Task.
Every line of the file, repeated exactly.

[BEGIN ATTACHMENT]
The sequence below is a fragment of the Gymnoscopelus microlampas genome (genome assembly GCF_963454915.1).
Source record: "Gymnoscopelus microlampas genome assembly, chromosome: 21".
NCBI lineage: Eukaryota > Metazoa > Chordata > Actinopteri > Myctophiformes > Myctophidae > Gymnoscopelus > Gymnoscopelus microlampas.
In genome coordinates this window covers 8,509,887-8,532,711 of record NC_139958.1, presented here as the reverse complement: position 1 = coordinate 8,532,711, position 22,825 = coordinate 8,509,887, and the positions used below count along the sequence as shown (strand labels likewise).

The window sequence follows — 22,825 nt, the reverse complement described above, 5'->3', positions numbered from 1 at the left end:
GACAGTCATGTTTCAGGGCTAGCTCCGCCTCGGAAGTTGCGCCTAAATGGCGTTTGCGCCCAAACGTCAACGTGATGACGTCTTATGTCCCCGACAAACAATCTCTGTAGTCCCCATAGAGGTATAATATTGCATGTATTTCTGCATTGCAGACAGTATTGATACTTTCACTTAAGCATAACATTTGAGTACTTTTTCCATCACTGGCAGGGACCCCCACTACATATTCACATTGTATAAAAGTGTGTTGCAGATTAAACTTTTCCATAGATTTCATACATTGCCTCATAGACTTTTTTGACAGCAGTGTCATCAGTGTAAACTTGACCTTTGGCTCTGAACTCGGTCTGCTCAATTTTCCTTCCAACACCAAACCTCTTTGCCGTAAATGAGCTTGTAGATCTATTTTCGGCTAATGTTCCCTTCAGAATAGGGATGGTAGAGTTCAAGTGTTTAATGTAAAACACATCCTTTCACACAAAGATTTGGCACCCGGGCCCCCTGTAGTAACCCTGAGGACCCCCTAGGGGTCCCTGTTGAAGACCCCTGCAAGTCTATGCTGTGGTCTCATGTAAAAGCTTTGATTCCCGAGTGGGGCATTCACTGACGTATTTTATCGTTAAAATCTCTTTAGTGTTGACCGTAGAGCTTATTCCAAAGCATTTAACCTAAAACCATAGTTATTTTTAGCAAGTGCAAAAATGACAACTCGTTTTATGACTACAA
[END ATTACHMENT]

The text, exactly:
The sequence below is a fragment of the Gymnoscopelus microlampas genome (genome assembly GCF_963454915.1).
Source record: "Gymnoscopelus microlampas genome assembly, chromosome: 21".
NCBI lineage: Eukaryota > Metazoa > Chordata > Actinopteri > Myctophiformes > Myctophidae > Gymnoscopelus > Gymnoscopelus microlampas.
In genome coordinates this window covers 8,509,887-8,532,711 of record NC_139958.1, presented here as the reverse complement: position 1 = coordinate 8,532,711, position 22,825 = coordinate 8,509,887, and the positions used below count along the sequence as shown (strand labels likewise).

The window sequence follows — 22,825 nt, the reverse complement described above, 5'->3', positions numbered from 1 at the left end:
GACAGTCATGTTTCAGGGCTAGCTCCGCCTCGGAAGTTGCGCCTAAATGGCGTTTGCGCCCAAACGTCAACGTGATGACGTCTTATGTCCCCGACAAACAATCTCTGTAGTCCCCATAGAGGTATAATATTGCATGTATTTCTGCATTGCAGACAGTATTGATACTTTCACTTAAGCATAACATTTGAGTACTTTTTCCATCACTGGCAGGGACCCCCACTACATATTCACATTGTATAAAAGTGTGTTGCAGATTAAACTTTTCCATAGATTTCATACATTGCCTCATAGACTTTTTTGACAGCAGTGTCATCAGTGTAAACTTGACCTTTGGCTCTGAACTCGGTCTGCTCAATTTTCCTTCCAACACCAAACCTCTTTGCCGTAAATGAGCTTGTAGATCTATTTTCGGCTAATGTTCCCTTCAGAATAGGGATGGTAGAGTTCAAGTGTTTAATGTAAAACACATCCTTTCACACAAAGATTTGGCACCCGGGCCCCCTGTAGTAACCCTGAGGACCCCCTAGGGGTCCCTGTTGAAGACCCCTGCAAGTCTATGCTGTGGTCTCATGTAAAAGCTTTGATTCCCGAGTGGGGCATTCACTGACGTATTTTATCGTTAAAATCTCTTTAGTGTTGACCGTAGAGCTTATTCCAAAGCATTTAACCTAAAACCATAGTTATTTTTAGCAAGTGCAAAAATGACAACTCGTTTTATGACTACAA